A Family Affair – When Blood Really is Thicker than Water

lance 2 001

Veterinary Medicine is a profession that can’t be practiced in an isolated environment. Along with hard working and dedicated staff, family members often hear and accept the “Call of Duty” when circumstances necessitate more caring hands at the front, especially in an emergency situation. Talk to those who grew up in a home with a dad or mom as a DVM or VMD and you’ll discover young people who participated in dinner conversations on a daily basis about current patients, dropped their social plans at a moment’s notice to rush to the animal hospital, and pitched in to assist in whatever capacity was needed. In the past, the Breiding, Drenan, and Andrews children performed many tough jobs at Tallmadge Animal Hospital when they were called in to help. This is true for the children of staff as well. Nina Danik’s kids and Angela Garzone’s son have often come through to assist with staffing, facilities issues, client communication, and pet care.

The family member that has been asked to give the most is often the family pet. Ryan Andrews recalls a story that impacted him as a young college student at Ohio State University. While home on Christmas break one year, he was called into service at the clinic when an extra hand was needed. Dixie, a six month old Dalmation puppy, had been spayed the day before. She was presented looking strong and healthy and had been a patient for several weeks prior, getting her well-puppy vaccinations and check-ups. But Dixie just didn’t look typical post-surgery. The color on her gums was pale and she was not bouncing back from the procedure, as young, healthy dogs should. Blood work was done and the detective work that sometimes leads to a diagnosis was in full force. Her blood was not clotting and she had passed green stool. Dixie was in trouble. Talking to the family members, Dr. Andrews asked questions regarding toxicity. “Did Dixie eat anything unusual the days leading up to surgery?” “Could she have gotten into any type of substance that might be harmful?” Initial answers were, “No.” But then a family member searched an area of the garage where rat poison had been stored and in fact, there was evidence that Dixie may have eaten some of the containers. It became clear that her present crisis was caused by rodenticide poisoning.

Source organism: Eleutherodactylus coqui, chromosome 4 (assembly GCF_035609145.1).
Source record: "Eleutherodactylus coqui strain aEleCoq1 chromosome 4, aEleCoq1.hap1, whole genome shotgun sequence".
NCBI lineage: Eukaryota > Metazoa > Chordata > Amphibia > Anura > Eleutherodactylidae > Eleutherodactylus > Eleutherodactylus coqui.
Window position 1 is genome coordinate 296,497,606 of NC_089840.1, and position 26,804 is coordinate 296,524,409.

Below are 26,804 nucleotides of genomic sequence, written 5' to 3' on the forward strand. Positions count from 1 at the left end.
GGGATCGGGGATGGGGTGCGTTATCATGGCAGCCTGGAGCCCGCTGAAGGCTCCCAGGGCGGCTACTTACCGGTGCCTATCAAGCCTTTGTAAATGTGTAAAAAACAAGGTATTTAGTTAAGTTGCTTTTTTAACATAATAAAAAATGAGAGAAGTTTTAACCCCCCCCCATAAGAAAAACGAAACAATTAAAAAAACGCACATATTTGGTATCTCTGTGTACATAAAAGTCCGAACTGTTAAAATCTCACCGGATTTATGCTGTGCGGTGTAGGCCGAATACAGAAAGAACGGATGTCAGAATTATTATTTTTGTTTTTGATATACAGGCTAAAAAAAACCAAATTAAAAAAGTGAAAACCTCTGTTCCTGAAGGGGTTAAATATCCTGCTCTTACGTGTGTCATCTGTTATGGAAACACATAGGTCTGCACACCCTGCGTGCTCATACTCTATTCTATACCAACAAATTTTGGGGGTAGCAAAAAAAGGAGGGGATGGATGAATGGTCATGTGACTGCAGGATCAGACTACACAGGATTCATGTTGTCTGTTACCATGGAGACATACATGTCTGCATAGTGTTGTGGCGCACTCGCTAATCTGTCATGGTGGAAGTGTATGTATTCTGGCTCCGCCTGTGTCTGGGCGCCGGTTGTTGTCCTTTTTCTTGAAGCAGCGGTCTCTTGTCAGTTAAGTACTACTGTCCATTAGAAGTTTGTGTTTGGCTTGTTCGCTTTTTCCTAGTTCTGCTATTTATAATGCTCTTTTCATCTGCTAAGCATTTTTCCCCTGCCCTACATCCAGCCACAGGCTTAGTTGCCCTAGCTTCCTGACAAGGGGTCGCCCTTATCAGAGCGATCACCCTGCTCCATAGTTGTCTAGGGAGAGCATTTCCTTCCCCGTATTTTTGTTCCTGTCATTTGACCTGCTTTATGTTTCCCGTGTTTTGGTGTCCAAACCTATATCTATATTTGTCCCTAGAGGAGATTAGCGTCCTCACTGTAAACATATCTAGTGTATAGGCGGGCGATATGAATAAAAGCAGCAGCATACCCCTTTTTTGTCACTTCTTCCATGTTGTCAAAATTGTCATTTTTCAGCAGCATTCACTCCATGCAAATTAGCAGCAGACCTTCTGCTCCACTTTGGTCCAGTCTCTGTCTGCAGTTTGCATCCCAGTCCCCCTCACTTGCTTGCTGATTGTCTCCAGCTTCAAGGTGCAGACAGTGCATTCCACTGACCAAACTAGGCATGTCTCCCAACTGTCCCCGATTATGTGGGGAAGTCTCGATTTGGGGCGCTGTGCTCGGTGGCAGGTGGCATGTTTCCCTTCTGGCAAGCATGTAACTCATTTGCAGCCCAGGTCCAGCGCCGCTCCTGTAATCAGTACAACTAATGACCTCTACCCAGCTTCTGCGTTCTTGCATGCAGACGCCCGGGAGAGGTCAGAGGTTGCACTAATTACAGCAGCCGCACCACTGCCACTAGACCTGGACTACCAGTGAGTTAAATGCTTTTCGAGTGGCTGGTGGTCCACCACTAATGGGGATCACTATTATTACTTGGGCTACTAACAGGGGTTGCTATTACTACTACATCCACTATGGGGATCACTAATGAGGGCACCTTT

lance 001

Lance to the rescue! Lance was one of the Andrews family pets at that time – a shepherd/lab mix that had been found as a puppy at a home with a sign in front that simply stated “Free Puppies.” Sir Lancelot was perfect for this bustling household that had young people in and out at all times. His friendly nature and enthusiasm made him a great match. He was also a willing participant in more than one rescue mission. Lance was taken to the animal hospital where units of his healthy canine blood were drawn and given to Dixie through transfusion. It didn’t take long for the patient to respond to fluid therapy, medication to prevent a secondary infection, and healthy blood that provided platelets that enabled her blood to clot. Dixie fully recovered! A few days later a giant rawhide bone was delivered to the hospital from Dixie’s family with a note that said, “To Lance, From Dixie.” He was her hero. (Ours, too.)

About the Author

Leave a Reply 2 comments

Mary Gulledge - January 14, 2016 Reply

What a wonderful story about Lance and Dixie! Lance indeed was a hero!

I so agree that it is not just the veterinarian that has a busy life…although they sure have more than a 9-5 job…but also the profession also affects all family members.

I feel in order for a veterinarian can to be dedicated and compassionate that have to have an understanding family. Thank you to all of the Andrews family for their understanding and support of Dr. Andrews enabling him to be the dedicated veterinarian that he is!!

Carolyn Hall - January 15, 2016 Reply

Wow. Incredible story. Dr. House could not have diagnosed the situation better.

Leave a Reply: